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Why You Should Choose a Fixed-Priced Home Builder

What Is a Fixed-Price Builder

When it comes time to build your next home, there will be no shortage of decisions to make. Budget, home fixtures, and home styles are among the most common considerations when starting the building process. But in this article, I’m going to discuss something a little less common, the benefits of choosing a fixed price builder over the traditional cost-plus builder.

Let’s take a look.

A fixed priced builder is simply a builder who agrees to build your home for an agreed-upon price. In contrast, a cost-plus builder charges a set percentage, usually 15%, over the cost of building your home. So what are the reasons homeowners choose to use fixed-price contractors?

How Important Is Your Time?

Many homeowners are just way too busy to manage the amount of paperwork involved with cost-plus contractors. Weekly and often daily invoices and bills associated with hourly laborers and building materials need your constant attention.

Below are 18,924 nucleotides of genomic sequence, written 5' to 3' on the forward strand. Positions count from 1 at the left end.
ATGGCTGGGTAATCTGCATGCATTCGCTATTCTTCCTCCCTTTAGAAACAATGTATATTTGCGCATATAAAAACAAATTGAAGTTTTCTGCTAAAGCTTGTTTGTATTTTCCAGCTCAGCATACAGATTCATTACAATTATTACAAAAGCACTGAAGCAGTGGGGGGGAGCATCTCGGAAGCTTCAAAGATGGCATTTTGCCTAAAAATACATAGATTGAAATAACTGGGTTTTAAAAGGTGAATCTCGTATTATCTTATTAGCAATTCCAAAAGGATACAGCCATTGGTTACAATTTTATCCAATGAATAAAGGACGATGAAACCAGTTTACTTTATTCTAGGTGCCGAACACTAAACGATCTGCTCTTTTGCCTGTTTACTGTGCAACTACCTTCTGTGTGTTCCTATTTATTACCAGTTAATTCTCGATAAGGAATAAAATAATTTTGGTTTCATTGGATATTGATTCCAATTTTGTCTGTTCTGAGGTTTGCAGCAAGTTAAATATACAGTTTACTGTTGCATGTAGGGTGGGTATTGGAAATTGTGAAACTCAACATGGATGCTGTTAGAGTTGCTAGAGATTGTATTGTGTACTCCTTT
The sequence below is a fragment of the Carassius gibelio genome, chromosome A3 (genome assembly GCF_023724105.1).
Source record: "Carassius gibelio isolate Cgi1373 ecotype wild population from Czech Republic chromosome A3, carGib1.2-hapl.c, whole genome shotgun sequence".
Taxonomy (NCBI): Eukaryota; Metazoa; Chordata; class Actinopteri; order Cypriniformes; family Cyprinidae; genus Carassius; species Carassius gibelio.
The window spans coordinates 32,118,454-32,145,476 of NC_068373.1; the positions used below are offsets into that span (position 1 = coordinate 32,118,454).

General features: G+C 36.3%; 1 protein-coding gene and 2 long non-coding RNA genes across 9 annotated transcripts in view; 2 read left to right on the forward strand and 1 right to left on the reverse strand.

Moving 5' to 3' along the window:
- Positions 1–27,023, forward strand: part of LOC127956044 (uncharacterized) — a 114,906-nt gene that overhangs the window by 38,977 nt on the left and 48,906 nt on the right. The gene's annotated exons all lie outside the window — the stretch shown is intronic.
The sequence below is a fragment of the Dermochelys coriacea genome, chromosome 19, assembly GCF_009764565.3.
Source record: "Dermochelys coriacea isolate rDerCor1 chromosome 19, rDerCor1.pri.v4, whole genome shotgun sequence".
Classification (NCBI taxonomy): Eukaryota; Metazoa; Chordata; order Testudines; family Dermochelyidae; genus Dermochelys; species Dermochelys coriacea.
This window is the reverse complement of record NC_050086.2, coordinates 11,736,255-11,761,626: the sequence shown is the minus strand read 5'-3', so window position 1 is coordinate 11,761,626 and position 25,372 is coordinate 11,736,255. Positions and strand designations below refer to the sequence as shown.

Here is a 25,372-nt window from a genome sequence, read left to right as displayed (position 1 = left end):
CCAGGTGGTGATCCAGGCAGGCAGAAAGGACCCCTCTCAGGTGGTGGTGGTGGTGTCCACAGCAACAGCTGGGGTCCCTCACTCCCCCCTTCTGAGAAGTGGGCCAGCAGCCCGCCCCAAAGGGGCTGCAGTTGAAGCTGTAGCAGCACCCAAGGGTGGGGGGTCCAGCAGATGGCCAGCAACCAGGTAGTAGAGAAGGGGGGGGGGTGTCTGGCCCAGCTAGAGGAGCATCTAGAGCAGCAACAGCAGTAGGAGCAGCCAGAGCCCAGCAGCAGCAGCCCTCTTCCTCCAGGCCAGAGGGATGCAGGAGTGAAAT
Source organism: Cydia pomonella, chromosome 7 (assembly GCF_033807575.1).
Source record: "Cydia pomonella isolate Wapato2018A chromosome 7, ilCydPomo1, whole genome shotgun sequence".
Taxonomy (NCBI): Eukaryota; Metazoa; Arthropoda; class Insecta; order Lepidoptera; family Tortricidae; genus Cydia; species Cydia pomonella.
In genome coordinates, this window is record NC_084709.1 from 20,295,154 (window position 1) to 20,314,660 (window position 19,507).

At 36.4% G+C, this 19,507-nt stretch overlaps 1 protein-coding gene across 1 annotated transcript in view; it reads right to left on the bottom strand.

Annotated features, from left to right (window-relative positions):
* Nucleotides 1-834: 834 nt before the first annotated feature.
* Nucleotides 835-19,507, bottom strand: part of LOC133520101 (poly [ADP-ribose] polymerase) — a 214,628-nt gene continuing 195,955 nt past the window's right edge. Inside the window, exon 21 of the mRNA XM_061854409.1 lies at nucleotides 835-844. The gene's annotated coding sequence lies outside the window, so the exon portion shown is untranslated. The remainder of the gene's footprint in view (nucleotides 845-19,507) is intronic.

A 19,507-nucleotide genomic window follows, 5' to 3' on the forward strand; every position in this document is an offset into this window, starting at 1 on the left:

In contrast, the fixed-priced builder shoulders the responsibility of all the administrative tasks, supervising the progress of your job, and making sure the project comes in on time at the agreed-upon price.

How can you minimize risk?

A fixed-price builder takes all of the risks when agreeing to build your house; risks like going over budget due to sloppy estimating and the rising cost of building materials are just a few things that can leave you paying more if you choose a cost-plus contractor.

For instance, over the last few months, the cost of lumber and other building materials have increased dramatically – nearly double in some cases, leaving some homeowners paying on average $16,000 more for their home, according to the National Association of Home Builders.

Is it a conflict of interest?

It’s not difficult to see the conflict of interest when you hire a cost-plus contractor that can make more money when the cost of labor and goods increase. There is a minimal incentive for cost-plus builders to finish the job on time or keep the project under budget.

In some extreme cases, builders use a low initial estimate to encourage homeowners to enter into a contract knowing that the project will be more involved and cost more money.

Learn More About Tomorrow's Homes

Regardless of what type of builder you choose, Tomorrow’s Homes wants to help make sure you have all the information you need to make an informed decision. Please contact us with any questions you may have about our process or stop by our office and speak to one of our experts.

Article By Chase Crumley
December 4, 2020